To help combat this issue, the Jeep designers added interesting components that hold the tailgate at a 60-degree angle or so, cradling the wood and preventing it from sliding out while the vehicle is in motion. I made a few trips to the store to buy 2x4s and on those trips, I used the angled tailgate. However, when I bought the sheets of plywood, I was concerned that I would exceed the 500-pound limit of the tailgate cables, so I loaded the sheets of wood into the bed with the tailgate all of the way up and this allowed me to haul the wood without any problem.

Jeep Gladiator Overland

In that week with the Jeep pickup, I hauled thousands of pounds of lumber of all different sizes and the Gladiator performed just as well as my Hemi Ram 1500 in terms of carrying the heavy loads. Mind you, I drove carefully and conservatively with the wood out back, but in performing these tasks, it became clear that the Gladiator will comfortably serve as a great work truck or weekend project hauler.

Finally, I am happy to say that there were no emergencies at the stable during my week with the Gladiator that forced me to hook up the horse trailer for a trip to the vet’s office, but I did hook up my 4,500-pound trailer for a ride around town. At the media launch, we towed a boat and a travel trailer, but with horse trailers being what I’ve always used for testing, I wanted to get a feel for the Gladiator with my normal trailer.

Jeep Gladiator Overland

The power of the 3.6-liter Pentastar engine had no issue moving the added weight and while I was driving carefully with a living animal in the trailer, the Gladiator handled the local curves better than other mid-sized pickups I have tested in the past. Both in terms of handling the curves and handling the rough roads, the Jeep pickup performed flawlessly. The only thing that I would recommend for any Gladiator owners who plan to regularly tow 5,000+ pounds is a trailer brake controller. The Gladiator does not come with one, so while towing my horse trailer, I was stopping purely on the truck’s brakes. I had no problems slowing or stopping the combo, but the help of the trailer brakes would reduce stopping times and distances quite a bit. In other words, the Gladiator stopped well enough with the 4,500-pound horse trailer out back that I wouldn’t think twice about relying on it for a regular towing vehicle, but for anyone who plans to tow often, the trailer brake controller is a great piece of added security.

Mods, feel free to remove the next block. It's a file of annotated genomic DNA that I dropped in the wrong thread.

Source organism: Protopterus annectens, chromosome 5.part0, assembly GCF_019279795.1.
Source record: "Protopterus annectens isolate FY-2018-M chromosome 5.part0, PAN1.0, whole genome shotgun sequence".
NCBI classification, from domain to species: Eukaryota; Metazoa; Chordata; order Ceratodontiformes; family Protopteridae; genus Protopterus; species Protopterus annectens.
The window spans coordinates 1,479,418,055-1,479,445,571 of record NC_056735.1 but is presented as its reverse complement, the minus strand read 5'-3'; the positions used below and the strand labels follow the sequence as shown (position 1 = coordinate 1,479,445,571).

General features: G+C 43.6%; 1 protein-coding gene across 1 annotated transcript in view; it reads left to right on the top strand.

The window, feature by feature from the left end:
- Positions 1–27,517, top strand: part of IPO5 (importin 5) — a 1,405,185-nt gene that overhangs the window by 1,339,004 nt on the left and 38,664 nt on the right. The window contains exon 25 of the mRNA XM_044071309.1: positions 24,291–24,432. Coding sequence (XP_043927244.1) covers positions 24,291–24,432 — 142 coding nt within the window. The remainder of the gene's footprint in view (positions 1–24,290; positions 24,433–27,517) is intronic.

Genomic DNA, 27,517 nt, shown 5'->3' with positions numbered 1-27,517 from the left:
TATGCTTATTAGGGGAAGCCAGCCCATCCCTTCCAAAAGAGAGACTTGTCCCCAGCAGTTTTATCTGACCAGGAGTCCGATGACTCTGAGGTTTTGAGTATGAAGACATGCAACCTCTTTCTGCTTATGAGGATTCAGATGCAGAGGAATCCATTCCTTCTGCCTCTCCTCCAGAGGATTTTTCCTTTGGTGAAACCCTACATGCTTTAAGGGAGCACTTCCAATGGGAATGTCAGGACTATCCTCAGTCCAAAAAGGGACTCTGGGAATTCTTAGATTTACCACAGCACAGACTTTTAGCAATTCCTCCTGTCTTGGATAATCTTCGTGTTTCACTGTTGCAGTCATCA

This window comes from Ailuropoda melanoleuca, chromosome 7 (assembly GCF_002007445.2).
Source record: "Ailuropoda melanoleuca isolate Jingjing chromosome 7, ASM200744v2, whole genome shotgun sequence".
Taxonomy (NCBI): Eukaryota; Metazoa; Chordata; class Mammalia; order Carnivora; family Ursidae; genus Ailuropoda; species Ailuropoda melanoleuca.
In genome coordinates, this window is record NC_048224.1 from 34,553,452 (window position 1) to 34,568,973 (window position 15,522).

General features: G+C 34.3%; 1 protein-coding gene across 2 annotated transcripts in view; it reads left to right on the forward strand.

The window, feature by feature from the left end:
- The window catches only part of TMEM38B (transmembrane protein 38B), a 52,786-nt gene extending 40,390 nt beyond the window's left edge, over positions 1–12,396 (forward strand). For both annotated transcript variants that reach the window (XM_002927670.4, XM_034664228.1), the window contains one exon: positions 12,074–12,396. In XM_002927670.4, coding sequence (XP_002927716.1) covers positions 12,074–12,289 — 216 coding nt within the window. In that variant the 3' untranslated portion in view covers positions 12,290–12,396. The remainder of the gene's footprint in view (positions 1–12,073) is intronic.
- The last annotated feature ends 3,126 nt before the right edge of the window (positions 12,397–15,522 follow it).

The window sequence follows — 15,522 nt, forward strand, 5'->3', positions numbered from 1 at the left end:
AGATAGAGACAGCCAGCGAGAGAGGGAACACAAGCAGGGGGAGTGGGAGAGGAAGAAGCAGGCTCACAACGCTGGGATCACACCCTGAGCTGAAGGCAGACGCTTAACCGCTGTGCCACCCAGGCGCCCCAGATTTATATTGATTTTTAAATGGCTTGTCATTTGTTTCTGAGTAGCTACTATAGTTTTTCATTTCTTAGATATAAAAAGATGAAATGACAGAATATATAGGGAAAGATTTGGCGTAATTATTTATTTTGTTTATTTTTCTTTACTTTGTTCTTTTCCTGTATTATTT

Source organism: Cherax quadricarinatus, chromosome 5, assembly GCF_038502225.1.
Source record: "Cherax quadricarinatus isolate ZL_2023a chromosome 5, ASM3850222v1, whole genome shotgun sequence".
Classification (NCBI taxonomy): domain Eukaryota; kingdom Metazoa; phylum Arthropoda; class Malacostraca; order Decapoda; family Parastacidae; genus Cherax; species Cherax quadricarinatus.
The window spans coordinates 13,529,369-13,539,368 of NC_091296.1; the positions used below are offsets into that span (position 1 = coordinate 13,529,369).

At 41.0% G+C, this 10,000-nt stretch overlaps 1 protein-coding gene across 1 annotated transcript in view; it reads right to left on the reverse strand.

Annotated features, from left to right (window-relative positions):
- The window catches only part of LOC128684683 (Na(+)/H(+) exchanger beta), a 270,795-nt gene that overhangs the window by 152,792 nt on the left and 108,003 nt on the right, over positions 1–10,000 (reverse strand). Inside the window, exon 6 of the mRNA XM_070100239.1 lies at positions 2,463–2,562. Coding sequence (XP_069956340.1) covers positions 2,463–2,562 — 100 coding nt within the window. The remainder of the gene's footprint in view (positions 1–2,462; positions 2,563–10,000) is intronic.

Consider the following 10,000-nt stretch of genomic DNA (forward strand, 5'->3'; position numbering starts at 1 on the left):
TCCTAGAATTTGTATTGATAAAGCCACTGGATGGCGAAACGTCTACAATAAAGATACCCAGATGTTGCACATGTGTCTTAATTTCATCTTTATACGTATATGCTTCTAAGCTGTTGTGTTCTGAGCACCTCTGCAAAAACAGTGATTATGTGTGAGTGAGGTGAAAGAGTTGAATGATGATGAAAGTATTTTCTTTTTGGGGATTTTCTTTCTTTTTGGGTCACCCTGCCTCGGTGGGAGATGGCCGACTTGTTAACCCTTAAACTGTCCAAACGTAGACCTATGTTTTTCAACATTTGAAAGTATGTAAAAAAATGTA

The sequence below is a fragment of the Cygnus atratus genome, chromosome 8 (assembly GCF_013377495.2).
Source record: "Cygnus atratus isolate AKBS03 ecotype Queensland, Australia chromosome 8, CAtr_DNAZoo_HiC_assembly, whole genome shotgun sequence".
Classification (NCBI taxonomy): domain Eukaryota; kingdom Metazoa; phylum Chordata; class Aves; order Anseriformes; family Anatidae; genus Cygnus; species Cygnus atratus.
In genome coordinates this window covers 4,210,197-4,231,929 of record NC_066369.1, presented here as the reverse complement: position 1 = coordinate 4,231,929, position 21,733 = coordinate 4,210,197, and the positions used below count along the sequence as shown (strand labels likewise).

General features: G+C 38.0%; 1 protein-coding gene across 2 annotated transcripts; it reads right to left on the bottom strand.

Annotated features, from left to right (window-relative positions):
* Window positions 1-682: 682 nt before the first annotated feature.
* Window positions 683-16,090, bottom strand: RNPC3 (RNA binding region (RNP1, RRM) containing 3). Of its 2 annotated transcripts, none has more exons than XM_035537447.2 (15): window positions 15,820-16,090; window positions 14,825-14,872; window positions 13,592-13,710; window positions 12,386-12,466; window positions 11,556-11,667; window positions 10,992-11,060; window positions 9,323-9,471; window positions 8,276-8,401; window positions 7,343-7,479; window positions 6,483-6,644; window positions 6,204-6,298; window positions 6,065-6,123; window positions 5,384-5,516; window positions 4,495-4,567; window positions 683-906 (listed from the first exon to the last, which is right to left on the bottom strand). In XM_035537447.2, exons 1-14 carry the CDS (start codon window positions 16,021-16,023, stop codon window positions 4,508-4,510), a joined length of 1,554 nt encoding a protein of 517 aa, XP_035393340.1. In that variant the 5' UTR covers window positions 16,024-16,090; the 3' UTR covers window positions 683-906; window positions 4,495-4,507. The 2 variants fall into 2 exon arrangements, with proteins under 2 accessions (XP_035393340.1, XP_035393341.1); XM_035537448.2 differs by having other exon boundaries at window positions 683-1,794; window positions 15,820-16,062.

Having spent time in just about every truck and SUV that can fit into the mid-sized classification, I am confident that there is no vehicle in either group that offers the combination of off-road abilities, daily driving comforts, the ability to tow 6,000+ pounds and the hauling functionality of the Jeep Gladiator. If you want a vehicle that offers the comfort needed for daily driving, but which can also tow upwards of 6,000 pounds, haul thousands of pounds and conquer an off-road park as well as many modified trucks and SUVs, there is truly no rival to the new Jeep pickup.

Jeep Gladiator Overland

Oh, and I didn’t mention above that every new Jeep Gladiator is a convertible. The test truck that I had was equipped with the color-matched hard top. I admit that removing the rear portion is a bit daunting for me, mostly because I don’t know what to do with the top once if it off, but I spent plenty of time with the front portions removed. It takes about 30 seconds to remove the front panels, with four simple latches on each panel quickly easily unclip, allowing you to lift the panels up off of the roof framework. The convertible aspect is another one that is unique in both the SUV and truck segment, so if you want a drop-top mid-sized truck that does everything mentioned above, there is truly no other option on the market today.

Patrick Rall was raised a Mopar boy, spending years racing a Dodge Mirada while working his way through college. After spending a few years post-college in the tax accounting field, Patrick made the jump to the world of journalism and his work has been published in magazines and websites around the world.